Continuous casting is the machine process by which molten metal is converted into semi-finished cast billets, blooms, or slabs that are then rolled in finishing mills. The development of continuous casting is aimed at improving yield, quality, productivity and cost efficiency. It facilitates the economical production of metal sections of superior quality by taking advantage of continuous and standardized production, as well as automation, which provides improved steel process control. Primarily used for steel casting, continuous casting is also used for aluminum and copper casting.
Here is why ProSpeed® LSV laser sensors allowing a non-contact inline measurement of casting speed and steel strip length are the metrology of choice for steel process control, especially in challenging industrial environments like on red-hot steel and continuous casting machine processes – wether for slabs, strip, cast billets, blooms or at the torch cutter.
There is a direct correlation between length and speed over the time constant. So, measuring speed in a continuous process also results in gathering the length of the measured product. Typically, all inline measurement methods use this correlation.
But why and where in the continuous casting steel process is the knowledge about the exact length and speed of the product relevant?
- Precise control of the cut length on continuous casters (no. 1)
- Crop-optimization in hot strip mills (no. 2)
- Reliable control of throughput times at reheating furnaces (no. 3)
Taking a 5-strand billet caster with 220 square millimeter billets cut to 6-meter length each and considering the density of steel as 7,85 kg/dm³, the cast billets produced way 379,94 kg/m. A typical caster would operate at 900 mm/min cast speed at a 24h/day operation. Bringing together the numbers results in 1,080 cuts a day, considering all 5 strands. Using measurement wheels or similar technology in a rough environment will lead to an average accuracy of 1% whereas using an LSV realistically will provide an accuracy of 0,1%. So, the average improvement per cut is roughly 24mm. The resulting figures of this improvement are shown in table 1.
The task of cut-to-length is an absolute must in every continuous caster. Measuring the cast length and triggering the cutting process needs to be implemented in every casting mill. Generally, no matter the shape, subsequent processes or final end product, the strand needs to be cut after casting. Otherwise, the following handling of the product is impossible. As the general casting speed varies, measuring the length of the product to determine when to cut is inevitable.
The product length is important for following processes especially when a certain final length of the product is needed e.g., in rail production. Generally, the better the consistency of incoming length, the more accurate the following processes can be regulated and the higher the quality of the end product. Reliable precision in the length of a product are key especially for SPQ-steel (superior product quality) in product trading business.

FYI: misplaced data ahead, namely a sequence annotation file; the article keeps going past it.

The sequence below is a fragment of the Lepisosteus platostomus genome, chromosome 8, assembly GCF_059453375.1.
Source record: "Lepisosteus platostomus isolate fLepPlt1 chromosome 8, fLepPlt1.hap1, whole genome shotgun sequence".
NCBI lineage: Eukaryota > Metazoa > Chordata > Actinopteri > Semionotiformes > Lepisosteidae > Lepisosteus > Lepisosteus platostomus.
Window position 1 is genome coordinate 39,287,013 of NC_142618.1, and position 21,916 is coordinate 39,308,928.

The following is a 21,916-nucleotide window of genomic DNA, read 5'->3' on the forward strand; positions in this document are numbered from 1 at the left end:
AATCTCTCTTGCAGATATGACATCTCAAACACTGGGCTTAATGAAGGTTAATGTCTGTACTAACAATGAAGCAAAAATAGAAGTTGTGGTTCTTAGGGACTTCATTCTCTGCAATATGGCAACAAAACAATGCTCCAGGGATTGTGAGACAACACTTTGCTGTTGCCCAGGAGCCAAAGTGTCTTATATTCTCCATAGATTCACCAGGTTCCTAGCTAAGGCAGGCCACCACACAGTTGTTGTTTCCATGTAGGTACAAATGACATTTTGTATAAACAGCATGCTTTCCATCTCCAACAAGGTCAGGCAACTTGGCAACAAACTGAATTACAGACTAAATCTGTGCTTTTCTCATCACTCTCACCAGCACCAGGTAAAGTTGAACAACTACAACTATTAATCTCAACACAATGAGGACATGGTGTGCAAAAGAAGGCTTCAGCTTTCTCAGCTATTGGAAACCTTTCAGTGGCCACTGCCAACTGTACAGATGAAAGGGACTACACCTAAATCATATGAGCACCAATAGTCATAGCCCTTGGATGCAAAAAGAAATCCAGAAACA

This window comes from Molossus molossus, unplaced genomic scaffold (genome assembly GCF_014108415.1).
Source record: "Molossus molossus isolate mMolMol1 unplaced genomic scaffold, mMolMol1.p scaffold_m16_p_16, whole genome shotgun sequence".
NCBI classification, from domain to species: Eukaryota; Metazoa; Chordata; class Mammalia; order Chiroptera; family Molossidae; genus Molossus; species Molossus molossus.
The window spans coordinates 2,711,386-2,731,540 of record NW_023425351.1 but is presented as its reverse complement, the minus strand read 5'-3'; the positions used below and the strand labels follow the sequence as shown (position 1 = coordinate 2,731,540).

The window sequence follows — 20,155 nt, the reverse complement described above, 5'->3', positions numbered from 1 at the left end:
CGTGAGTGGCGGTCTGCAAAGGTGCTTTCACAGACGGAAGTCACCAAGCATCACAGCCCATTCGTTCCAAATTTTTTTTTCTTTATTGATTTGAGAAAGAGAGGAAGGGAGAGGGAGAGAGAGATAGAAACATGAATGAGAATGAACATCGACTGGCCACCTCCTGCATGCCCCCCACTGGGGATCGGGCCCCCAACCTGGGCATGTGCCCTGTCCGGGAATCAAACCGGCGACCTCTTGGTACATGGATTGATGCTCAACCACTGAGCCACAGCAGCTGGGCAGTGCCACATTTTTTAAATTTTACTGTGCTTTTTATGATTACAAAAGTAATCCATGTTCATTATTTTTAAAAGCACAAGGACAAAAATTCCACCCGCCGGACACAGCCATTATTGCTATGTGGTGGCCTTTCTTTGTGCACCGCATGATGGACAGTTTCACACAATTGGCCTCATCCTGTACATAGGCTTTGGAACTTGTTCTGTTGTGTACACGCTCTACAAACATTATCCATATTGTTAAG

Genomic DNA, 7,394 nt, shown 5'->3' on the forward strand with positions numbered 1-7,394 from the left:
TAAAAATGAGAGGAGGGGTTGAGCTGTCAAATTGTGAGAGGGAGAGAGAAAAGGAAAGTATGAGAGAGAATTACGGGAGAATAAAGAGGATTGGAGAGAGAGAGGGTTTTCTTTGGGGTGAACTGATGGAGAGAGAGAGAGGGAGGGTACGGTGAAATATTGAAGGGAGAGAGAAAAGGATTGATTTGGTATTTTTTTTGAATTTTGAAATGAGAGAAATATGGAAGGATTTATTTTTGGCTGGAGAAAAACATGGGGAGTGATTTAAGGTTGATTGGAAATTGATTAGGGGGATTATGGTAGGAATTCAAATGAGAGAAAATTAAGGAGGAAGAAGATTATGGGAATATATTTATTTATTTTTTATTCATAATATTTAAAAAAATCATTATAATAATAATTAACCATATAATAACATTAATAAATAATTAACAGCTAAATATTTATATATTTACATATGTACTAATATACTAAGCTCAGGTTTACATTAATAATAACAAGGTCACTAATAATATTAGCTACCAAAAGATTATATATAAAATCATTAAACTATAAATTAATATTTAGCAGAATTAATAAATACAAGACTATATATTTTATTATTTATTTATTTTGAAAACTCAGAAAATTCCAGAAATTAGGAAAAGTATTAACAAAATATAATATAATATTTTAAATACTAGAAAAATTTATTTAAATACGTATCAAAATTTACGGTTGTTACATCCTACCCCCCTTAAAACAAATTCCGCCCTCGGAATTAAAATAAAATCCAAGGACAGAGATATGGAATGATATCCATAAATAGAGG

For certain process steps during continuous casting knowing the speed of the product is an essential control parameter. One important part of the process is the cool-down section where the transition between liquid and solid phase of the material takes place. The speed determines major characteristics of metallurgy and material properties and therefore knowledge of the casting speed is very important. Another example is speed synchronization of a flying torch or saw in order to precisely claw the cutter to the material and perform a clean cut with minimal tolerances and minimum impact on the equipment.
Another major usage of length information is to determine the weight of the product much earlier in the process than possible with a weighing system. In a clean casting process the outer shape of the product is determined by the coquille early in the process and does not change during the following process. The specific weight of the product is a result of its ingredients and determined even earlier in the mold. Knowing the length of the product even before the cut can lead to very low tolerances in final weight as process fluctuations can be addressed early in the process leading to optimal process consistency. If planned upfront the mill can also save the integrated scale and use a speed measurement method instead.
According to the World Steel Association roughly 7 % to 9 % of the entire global CO2 emissions are directly related to the production of steel.1 This results in around one third of the total emissions generated worldwide, in all industries combined.2 The World Steel Association, which represents more than 80 % of global steel production including casting, rolling and more, agreed on a program called “Step Up” in order to address specific actions aiming in the direction of improving the steel industries sustainability impacts.3
1 World Steel Association 2021, Climate change and the production of iron and steel, accessed 1 February 2023, https://worldsteel.org/publications/policy-papers/climate-change-policy-paper/
2 Hannah Ritchie and Max Roser, n.d., Emissions by sector, accessed 1 February 2023, https://ourworldindata.org/emissions-by-sector
3 World Steel Association, n.d., Step up programme, accessed 1 February 2023, https://worldsteel.org/steel-topics/technology/step-up-programme/
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